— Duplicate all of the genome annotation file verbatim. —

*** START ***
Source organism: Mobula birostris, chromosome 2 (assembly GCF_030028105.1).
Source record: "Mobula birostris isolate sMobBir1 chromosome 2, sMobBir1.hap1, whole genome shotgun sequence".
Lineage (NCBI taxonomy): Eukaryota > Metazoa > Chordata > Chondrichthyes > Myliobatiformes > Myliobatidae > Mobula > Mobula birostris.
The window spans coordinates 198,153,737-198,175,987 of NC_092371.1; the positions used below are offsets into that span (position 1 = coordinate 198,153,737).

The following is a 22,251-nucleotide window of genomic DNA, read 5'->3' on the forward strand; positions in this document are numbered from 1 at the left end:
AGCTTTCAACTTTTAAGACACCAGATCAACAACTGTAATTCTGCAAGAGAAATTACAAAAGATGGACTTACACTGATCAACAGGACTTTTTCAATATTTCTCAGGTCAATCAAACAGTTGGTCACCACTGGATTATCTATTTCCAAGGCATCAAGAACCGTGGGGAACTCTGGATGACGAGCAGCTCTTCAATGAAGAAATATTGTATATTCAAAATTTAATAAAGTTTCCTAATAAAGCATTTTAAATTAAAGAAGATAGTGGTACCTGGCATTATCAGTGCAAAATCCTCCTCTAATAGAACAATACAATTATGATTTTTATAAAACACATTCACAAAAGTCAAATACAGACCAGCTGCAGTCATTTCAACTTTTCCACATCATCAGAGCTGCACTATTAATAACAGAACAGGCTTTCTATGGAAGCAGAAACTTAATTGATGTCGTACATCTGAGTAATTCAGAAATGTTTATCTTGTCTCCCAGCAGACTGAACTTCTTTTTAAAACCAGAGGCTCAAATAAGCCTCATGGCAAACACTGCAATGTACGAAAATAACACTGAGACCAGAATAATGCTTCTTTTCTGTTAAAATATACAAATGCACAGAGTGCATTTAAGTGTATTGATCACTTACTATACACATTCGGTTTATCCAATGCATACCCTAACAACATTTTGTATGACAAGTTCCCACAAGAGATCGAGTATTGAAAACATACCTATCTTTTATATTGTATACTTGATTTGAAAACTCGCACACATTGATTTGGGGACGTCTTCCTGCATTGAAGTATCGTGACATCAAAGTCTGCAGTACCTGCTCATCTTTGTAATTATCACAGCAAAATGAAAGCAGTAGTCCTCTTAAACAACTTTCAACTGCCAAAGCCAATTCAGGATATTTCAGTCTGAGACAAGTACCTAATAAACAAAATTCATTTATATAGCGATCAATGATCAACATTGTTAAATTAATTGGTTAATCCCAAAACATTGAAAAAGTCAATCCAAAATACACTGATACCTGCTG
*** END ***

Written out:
Source organism: Mobula birostris, chromosome 2 (assembly GCF_030028105.1).
Source record: "Mobula birostris isolate sMobBir1 chromosome 2, sMobBir1.hap1, whole genome shotgun sequence".
Lineage (NCBI taxonomy): Eukaryota > Metazoa > Chordata > Chondrichthyes > Myliobatiformes > Myliobatidae > Mobula > Mobula birostris.
The window spans coordinates 198,153,737-198,175,987 of NC_092371.1; the positions used below are offsets into that span (position 1 = coordinate 198,153,737).

The following is a 22,251-nucleotide window of genomic DNA, read 5'->3' on the forward strand; positions in this document are numbered from 1 at the left end:
AGCTTTCAACTTTTAAGACACCAGATCAACAACTGTAATTCTGCAAGAGAAATTACAAAAGATGGACTTACACTGATCAACAGGACTTTTTCAATATTTCTCAGGTCAATCAAACAGTTGGTCACCACTGGATTATCTATTTCCAAGGCATCAAGAACCGTGGGGAACTCTGGATGACGAGCAGCTCTTCAATGAAGAAATATTGTATATTCAAAATTTAATAAAGTTTCCTAATAAAGCATTTTAAATTAAAGAAGATAGTGGTACCTGGCATTATCAGTGCAAAATCCTCCTCTAATAGAACAATACAATTATGATTTTTATAAAACACATTCACAAAAGTCAAATACAGACCAGCTGCAGTCATTTCAACTTTTCCACATCATCAGAGCTGCACTATTAATAACAGAACAGGCTTTCTATGGAAGCAGAAACTTAATTGATGTCGTACATCTGAGTAATTCAGAAATGTTTATCTTGTCTCCCAGCAGACTGAACTTCTTTTTAAAACCAGAGGCTCAAATAAGCCTCATGGCAAACACTGCAATGTACGAAAATAACACTGAGACCAGAATAATGCTTCTTTTCTGTTAAAATATACAAATGCACAGAGTGCATTTAAGTGTATTGATCACTTACTATACACATTCGGTTTATCCAATGCATACCCTAACAACATTTTGTATGACAAGTTCCCACAAGAGATCGAGTATTGAAAACATACCTATCTTTTATATTGTATACTTGATTTGAAAACTCGCACACATTGATTTGGGGACGTCTTCCTGCATTGAAGTATCGTGACATCAAAGTCTGCAGTACCTGCTCATCTTTGTAATTATCACAGCAAAATGAAAGCAGTAGTCCTCTTAAACAACTTTCAACTGCCAAAGCCAATTCAGGATATTTCAGTCTGAGACAAGTACCTAATAAACAAAATTCATTTATATAGCGATCAATGATCAACATTGTTAAATTAATTGGTTAATCCCAAAACATTGAAAAAGTCAATCCAAAATACACTGATACCTGCTG